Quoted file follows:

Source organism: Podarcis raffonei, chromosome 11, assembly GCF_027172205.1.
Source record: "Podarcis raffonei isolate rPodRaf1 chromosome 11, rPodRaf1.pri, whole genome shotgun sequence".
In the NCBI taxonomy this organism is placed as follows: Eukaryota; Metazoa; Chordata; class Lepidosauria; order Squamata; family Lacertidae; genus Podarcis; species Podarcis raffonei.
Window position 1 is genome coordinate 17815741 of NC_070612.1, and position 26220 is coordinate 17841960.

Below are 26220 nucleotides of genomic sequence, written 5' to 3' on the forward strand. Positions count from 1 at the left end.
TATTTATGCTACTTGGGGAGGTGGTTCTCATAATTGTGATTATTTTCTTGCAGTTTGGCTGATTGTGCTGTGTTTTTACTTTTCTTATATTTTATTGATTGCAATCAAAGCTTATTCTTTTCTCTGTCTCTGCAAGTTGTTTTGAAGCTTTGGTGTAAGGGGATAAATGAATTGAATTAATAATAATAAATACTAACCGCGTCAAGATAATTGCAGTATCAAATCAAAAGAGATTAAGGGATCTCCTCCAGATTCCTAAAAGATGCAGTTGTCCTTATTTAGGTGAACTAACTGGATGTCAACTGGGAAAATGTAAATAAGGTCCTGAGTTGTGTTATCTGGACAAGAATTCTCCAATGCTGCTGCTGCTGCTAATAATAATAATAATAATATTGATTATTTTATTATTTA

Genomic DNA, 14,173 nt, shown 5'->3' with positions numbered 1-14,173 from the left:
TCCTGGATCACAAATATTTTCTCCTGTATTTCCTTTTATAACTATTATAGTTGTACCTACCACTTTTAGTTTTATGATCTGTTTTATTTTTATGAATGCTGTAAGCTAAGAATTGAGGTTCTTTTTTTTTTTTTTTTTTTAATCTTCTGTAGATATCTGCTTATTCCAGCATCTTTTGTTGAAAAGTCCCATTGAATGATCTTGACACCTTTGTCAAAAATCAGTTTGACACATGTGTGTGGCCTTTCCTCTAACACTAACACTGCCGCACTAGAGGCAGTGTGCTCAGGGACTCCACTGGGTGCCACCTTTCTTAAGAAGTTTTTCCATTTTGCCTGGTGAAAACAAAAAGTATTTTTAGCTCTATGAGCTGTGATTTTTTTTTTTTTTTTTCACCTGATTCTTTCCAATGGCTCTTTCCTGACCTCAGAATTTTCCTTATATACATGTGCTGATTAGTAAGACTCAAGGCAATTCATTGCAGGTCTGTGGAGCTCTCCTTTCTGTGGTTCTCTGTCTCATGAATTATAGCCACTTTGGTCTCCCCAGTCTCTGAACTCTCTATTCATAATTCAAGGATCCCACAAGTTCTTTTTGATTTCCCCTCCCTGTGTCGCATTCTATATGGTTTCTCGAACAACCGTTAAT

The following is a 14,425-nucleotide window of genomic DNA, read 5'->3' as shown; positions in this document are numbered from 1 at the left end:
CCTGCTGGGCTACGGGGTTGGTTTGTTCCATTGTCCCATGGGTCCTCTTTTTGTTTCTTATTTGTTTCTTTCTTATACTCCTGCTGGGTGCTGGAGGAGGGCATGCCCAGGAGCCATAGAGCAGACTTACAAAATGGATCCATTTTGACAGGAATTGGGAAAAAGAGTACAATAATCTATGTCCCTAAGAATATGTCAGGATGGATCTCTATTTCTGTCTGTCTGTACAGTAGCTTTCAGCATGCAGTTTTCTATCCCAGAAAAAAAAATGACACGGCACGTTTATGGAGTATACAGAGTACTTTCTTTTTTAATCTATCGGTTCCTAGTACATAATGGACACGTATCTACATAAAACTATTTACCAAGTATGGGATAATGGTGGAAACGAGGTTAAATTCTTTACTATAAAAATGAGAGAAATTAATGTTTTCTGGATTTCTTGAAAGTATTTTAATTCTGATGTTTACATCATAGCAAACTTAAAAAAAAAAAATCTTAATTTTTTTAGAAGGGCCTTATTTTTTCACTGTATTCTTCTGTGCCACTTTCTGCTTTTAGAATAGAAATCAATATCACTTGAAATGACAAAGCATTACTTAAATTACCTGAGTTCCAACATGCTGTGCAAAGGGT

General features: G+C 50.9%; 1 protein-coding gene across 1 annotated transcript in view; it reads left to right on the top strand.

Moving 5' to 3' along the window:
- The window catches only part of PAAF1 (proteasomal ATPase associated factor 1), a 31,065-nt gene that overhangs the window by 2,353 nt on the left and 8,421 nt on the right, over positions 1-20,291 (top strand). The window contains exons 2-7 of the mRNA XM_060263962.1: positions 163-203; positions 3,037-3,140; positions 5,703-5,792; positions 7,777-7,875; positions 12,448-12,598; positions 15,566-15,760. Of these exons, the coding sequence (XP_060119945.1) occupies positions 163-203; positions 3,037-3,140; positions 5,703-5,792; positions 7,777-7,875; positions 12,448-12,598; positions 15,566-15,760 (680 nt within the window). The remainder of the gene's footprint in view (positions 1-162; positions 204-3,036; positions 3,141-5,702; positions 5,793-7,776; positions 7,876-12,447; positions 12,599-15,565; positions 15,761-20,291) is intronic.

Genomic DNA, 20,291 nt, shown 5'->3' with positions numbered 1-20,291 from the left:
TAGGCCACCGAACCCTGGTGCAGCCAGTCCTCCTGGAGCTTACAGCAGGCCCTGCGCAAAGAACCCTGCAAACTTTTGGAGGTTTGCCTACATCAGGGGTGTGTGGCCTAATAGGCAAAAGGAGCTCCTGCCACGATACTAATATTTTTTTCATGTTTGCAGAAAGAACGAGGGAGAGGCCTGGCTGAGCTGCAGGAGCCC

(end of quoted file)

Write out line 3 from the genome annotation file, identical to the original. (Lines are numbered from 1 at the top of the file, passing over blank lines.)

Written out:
In the NCBI taxonomy this organism is placed as follows: Eukaryota; Metazoa; Chordata; class Lepidosauria; order Squamata; family Lacertidae; genus Podarcis; species Podarcis raffonei.